➡️ "It's so obvious to me now: the slipping away is the whole point. Once you've achieved choiceless awareness, you see so clearly how fleeting everything is."

➡️"Even if we were handed everything we wanted, would it really make us sustainably happy? ... There's actually a term for this- "hedonic adaptation." When good things happen, we bake them very quickly into our baseline expectations, and yet the primordial void goes unfulfilled."


I highlighted a lot from the book, but I won't include them all. Read it for yourself!

You might also be interested in my review of Happy: A Documentary.

If you've read this book, I'd love to hear your thoughts! I'd also love to know what you're reading right now.

A Lesson in Being Present

Nothing will test your patience quite like flying. And in my case, traveling for business in general. I love the idea of traveling, but I'm a very anxious person. Navigating layovers, delayed flights, airport shuttles to hotels, etc. is exhausting and leaves my nerves feeling fried. Follow that up with a business dinner, and I'm almost guaranteed to get overwhelmed.

Everything went smoothly Monday, but I still found myself anxiously awaiting the moment I got to head back home. It didn't help that I realized I had forgotten my laptop charger and notepad. I couldn't follow the yoga video I had planned to use, couldn't get ahead on a project I had on my mind and felt unprepared for the meetings that week. Basically I felt even less in control.

Realizing that I spend so much of my focus during business trips on the moment I get to leave was eye opening. I've never been to Tampa before, so why was I letting my anxiety ruin it? I could think of other trips where I had done the same thing.

Monday night I tossed and turned almost all night. I had a bad case of RLS and/or severe anxiety over nothing in particular. Running on 2.5 hours of sleep, I managed to make it through a day of meetings on Tuesday. (This is partly due to fueling my body with green juice and a big spinach salad at lunch.) After the meetings I had a little time before dinner, so I knew I had to do something to refocus and feel centered.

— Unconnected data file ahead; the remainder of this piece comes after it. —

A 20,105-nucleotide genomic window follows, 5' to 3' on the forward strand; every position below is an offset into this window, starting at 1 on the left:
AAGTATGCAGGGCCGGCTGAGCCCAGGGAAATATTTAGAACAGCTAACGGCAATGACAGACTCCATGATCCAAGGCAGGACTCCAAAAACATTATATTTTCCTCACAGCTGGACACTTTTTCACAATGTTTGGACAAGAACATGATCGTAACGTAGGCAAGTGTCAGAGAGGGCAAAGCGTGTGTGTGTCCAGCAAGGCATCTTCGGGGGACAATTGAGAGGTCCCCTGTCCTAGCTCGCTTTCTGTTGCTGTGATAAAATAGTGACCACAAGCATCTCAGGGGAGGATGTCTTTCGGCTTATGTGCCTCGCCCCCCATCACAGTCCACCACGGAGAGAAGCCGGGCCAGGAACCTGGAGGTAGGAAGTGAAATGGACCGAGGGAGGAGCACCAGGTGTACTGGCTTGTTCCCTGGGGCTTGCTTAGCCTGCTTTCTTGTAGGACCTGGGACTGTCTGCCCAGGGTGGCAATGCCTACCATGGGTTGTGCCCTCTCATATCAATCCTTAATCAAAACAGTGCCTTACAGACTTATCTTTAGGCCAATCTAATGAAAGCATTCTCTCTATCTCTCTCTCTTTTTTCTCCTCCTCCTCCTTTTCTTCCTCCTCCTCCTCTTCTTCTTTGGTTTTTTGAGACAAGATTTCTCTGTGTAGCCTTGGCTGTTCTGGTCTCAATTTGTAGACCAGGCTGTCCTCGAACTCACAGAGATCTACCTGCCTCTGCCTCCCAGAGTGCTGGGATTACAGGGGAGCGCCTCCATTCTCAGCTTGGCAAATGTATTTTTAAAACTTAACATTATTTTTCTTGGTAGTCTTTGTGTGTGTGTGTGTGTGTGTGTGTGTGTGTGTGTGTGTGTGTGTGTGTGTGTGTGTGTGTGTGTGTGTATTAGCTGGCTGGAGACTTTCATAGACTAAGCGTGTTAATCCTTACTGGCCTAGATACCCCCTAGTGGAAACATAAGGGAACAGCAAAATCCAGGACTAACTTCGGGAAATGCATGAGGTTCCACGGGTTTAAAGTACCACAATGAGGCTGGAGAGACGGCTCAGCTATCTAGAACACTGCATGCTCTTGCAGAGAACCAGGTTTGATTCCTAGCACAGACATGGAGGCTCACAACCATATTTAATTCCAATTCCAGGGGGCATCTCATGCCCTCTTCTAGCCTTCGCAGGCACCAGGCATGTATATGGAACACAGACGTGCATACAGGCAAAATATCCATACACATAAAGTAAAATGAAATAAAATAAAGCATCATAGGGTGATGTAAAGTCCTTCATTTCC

I decided to give meditation a try.

You have to understand, this isn't something I'm accustomed to doing. I always mean to meditate, but never quite get there. I was so overwhelmed + exhausted I felt like I had no other choice, though. I closed my eyes, sitting cross legged with palms up. I focused on breathing deeply and repeated a few positive affirmations or mantras in my head. After about 10 minutes, I could feel my body starting to lighten. The anxiety and stress was melting away.

I grounded myself by thinking about everything I had to be grateful for in that moment and letting go of all the things I couldn't control.

Fast forward to Wednesday evening- I had already been at the airport for 3 hours and my laptop battery was running out. My flight was delayed for a third time and everyone around me was starting to get angry. I overheard phone conversations with people saying the delays were ridiculous- they'd been traveling since that morning from Seattle, blah blah blah.

I was irritated too. My body hurt from traveling only a few days before, my mind was fried from meetings + very little sleep, and I was anxious being surrounded by so many people. I sent a text to my fiance complaining about the flight, and immediately after hitting send I realized how ridiculous I was being. I was acting so incredibly ungrateful, again. It's amazing that we're able to fly across the country in a few hours. It's a blessing that the airline was being cautious because of weather.

So, like any normal person, I took a deep breath, closed my eyes, and tried to meditate in the airport. I needed to clear my head, center myself and be present. The present situation wasn't the best, but so what? In a way, I was secretly thankful for the break. I couldn't do any work, and could read my book without feeling guilty.

We rush around so much and get upset when our plans get interrupted. "I don't have time for this!" But what if we could be more flexible? What if we could just be? Just exist. Be thankful.

To me, being present is about realizing what you can control and what you can't. It's about appreciating the wonders of life in this moment. Taking in your surroundings and being aware of yourself.